LUBBOCK – Dr. Randal “Randy” Boman, longtime Texas AgriLife Extension Service cotton agronomist at Lubbock, is heading home to Oklahoma.
Effective March 1, he’ll become the new research director and cotton Extension program leader with the department of plant and soil sciences at Oklahoma State University. He’ll be headquartered at Altus directing mostly cotton work, but will also deal with other agronomic crops at the Southwest Oklahoma Research and Extension Center.
Boman has spent the past 14 years leading AgriLife Extension’s cotton education and applied research programs across 30 Texas High Plains counties, but he said now it’s time to move on to new challenges.
“A lot of people have asked me why I’m changing jobs,” Boman said. “The answer is that my new job is very close to my home. I believe it’s an excellent position and it’s going to continue to provide me with challenges.
“Oklahoma doesn’t have a lot of cotton acres, but certainly they still have all the same issues that we have here in Texas,” he said. “Producers there are as inquisitive and many times, just as progressive as those here in West Texas. They do have their own set of problems, and I plan to address those in a scientific and timely manner as I have been doing here at Lubbock for Texas producers.”
Boman said he is proud of his work with Texas producers, the industry, AgriLife Extension county agents and AgriLife Extension integrated pest management agents.
“During the time I’ve been here in Lubbock, we’ve gone from the cotton fiber quality doldrums we saw back in the late 1990′s to the remarkable increase in quality in terms of staple, strength, uniformity and color grades we see today.”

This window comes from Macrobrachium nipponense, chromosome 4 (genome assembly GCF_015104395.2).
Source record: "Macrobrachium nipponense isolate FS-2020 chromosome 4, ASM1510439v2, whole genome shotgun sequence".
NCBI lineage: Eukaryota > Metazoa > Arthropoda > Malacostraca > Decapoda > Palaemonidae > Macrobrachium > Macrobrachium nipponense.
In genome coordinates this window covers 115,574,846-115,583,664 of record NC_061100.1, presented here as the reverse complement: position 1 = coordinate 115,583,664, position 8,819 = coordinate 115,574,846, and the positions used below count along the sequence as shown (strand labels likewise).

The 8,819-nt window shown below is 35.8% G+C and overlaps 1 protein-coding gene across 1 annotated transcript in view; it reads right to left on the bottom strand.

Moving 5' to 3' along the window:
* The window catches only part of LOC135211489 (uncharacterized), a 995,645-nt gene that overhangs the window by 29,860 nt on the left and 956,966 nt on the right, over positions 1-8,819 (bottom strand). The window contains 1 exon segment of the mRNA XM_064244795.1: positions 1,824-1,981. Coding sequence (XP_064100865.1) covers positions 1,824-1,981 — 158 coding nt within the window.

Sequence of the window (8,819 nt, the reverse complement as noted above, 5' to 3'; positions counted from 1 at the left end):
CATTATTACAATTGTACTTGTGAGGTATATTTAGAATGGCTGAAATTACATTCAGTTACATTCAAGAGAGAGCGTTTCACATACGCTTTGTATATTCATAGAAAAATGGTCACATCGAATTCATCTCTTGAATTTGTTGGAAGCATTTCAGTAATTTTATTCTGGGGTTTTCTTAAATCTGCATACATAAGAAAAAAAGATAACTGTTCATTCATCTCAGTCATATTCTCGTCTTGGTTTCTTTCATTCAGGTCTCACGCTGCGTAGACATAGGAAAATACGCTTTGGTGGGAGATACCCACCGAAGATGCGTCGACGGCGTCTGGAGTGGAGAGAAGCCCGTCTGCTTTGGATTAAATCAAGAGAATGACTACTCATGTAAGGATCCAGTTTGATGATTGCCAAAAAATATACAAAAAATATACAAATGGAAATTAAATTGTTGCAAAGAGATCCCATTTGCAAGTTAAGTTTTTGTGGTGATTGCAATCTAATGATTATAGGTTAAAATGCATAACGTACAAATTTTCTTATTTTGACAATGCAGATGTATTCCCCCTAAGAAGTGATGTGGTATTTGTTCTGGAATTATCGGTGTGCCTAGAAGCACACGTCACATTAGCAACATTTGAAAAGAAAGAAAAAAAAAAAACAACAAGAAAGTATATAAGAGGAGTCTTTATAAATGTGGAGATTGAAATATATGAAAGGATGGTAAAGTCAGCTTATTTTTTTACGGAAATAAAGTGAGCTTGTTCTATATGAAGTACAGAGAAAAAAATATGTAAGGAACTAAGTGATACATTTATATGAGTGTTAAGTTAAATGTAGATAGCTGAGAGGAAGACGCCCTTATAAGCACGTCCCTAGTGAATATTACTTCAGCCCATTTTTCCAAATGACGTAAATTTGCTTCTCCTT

Boman has worked extensively with AgriLife Extension agents on large test plots planted on many growers’ farms. He said the resulting highly reliable cotton variety and fiber test data helps producers make the proper variety selection leading to the outstanding cotton being produced today.
“When growers see the tests conducted on their own farms and participate in the work, they put a lot more stock in the data,” he said. “We work with the industry to identify varieties that might fit in various locations and environments. Then it’s been my job to put on that striped shirt and referee the data in such a way that producers get the answers they need.
“It’s just good solid Extension work. It’s the same strategy the agency has used successfully for the past century, but it works, and it’s what’s needed to help producers make those successful profit-making decisions.”
Boman holds three degrees from Oklahoma State University; a bachelor’s and master’s in agronomy, and a Ph.D. in soil science.
Before accepting the position at Lubbock in March of 1997, he worked for Oklahoma’s Noble Foundation as a soil fertility and crops specialist at Ardmore, Okla.; for AgriLife Extension as an agronomist for District 3 at Vernon; as a senior agriculturist at Oklahoma State University’s department of agronomy at Stillwater; and as assistant superintendent with Oklahoma State University’s Southwest Research and Extension Center at Altus, Okla.
Boman has served in many industry roles through the years and has been honored with a number of awards and recognitions ranging from academic and community-level recognitions to honors from within AgriLife Extension and the cotton industry.
“It’s been quite a ride,” Boman said. “It’s been a very rewarding and challenging 14 years. I think the cotton industry has a lot of potential in terms of the new transgenic traits that are coming out. Who knows where we’re going to be in 10 years. I think that if 10 years ago anybody would have asked the High Plains cotton clientele to make a prediction about the future, they’d never have dreamed we’d be this far down the road.”